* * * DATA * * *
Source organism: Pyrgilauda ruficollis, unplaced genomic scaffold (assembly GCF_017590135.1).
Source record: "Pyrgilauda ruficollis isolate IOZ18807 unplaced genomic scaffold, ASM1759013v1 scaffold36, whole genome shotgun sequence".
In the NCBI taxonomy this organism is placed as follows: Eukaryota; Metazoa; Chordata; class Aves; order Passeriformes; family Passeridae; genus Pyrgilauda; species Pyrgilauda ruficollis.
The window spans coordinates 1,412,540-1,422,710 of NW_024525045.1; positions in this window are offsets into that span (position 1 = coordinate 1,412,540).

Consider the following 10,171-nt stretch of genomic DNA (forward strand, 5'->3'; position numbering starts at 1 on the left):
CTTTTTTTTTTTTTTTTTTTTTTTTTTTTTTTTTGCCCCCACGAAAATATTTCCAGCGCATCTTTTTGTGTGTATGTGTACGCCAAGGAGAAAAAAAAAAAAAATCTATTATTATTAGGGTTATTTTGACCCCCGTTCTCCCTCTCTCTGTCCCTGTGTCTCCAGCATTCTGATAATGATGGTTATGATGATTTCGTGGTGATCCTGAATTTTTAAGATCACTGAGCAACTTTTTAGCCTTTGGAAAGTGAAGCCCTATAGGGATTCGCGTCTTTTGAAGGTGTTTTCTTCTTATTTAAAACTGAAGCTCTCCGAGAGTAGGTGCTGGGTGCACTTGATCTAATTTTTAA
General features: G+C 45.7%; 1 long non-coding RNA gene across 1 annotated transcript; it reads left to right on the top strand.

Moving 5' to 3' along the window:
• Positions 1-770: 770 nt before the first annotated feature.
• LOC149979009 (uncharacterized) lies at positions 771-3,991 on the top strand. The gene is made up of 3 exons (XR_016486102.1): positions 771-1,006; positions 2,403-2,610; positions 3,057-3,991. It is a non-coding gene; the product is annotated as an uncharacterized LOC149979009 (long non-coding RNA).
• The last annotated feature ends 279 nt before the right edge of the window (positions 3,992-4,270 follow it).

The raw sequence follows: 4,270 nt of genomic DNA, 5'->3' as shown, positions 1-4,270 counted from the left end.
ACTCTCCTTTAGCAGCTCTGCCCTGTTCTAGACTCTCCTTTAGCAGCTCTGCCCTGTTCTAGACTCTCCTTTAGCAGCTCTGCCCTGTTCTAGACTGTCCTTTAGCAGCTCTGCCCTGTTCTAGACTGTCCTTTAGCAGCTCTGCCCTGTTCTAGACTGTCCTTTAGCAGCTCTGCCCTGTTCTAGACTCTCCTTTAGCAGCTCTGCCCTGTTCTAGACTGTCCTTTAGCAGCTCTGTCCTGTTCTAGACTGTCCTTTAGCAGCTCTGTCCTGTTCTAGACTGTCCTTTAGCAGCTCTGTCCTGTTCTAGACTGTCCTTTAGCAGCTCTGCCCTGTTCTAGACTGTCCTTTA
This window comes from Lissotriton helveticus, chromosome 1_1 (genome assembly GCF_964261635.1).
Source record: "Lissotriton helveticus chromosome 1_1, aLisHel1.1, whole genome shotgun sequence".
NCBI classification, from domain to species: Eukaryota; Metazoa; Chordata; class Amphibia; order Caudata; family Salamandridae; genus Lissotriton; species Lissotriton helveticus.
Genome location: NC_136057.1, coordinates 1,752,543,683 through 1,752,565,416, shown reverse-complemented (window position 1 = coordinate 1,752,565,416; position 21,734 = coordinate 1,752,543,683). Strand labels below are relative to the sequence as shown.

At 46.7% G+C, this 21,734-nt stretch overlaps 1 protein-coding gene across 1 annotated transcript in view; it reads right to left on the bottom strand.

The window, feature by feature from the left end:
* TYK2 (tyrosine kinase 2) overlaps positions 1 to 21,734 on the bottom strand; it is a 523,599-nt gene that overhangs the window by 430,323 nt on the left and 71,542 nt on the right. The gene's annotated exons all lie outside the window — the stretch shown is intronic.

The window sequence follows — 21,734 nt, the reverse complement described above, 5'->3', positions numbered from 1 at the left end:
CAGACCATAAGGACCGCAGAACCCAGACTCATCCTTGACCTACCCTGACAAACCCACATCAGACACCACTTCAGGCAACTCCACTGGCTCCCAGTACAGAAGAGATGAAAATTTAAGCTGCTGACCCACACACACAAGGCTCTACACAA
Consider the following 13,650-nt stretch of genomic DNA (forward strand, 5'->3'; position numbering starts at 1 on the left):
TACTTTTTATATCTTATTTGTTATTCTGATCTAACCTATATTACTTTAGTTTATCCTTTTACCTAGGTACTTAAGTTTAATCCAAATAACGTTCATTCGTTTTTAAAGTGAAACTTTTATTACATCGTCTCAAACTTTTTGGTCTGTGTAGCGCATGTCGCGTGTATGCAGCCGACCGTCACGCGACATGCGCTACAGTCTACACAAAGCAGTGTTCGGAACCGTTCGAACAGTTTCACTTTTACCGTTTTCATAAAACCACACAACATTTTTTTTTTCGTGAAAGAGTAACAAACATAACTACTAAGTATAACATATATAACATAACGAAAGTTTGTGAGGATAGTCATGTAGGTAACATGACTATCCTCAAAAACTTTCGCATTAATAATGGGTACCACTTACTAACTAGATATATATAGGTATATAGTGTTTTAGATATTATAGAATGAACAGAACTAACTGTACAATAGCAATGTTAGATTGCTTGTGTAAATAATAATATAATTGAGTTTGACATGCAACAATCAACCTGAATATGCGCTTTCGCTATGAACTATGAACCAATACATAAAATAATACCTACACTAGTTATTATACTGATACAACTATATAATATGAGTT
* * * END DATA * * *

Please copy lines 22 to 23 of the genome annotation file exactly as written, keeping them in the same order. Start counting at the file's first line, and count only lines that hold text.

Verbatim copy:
CAGACCATAAGGACCGCAGAACCCAGACTCATCCTTGACCTACCCTGACAAACCCACATCAGACACCACTTCAGGCAACTCCACTGGCTCCCAGTACAGAAGAGATGAAAATTTAAGCTGCTGACCCACACACACAAGGCTCTACACAA
Consider the following 13,650-nt stretch of genomic DNA (forward strand, 5'->3'; position numbering starts at 1 on the left):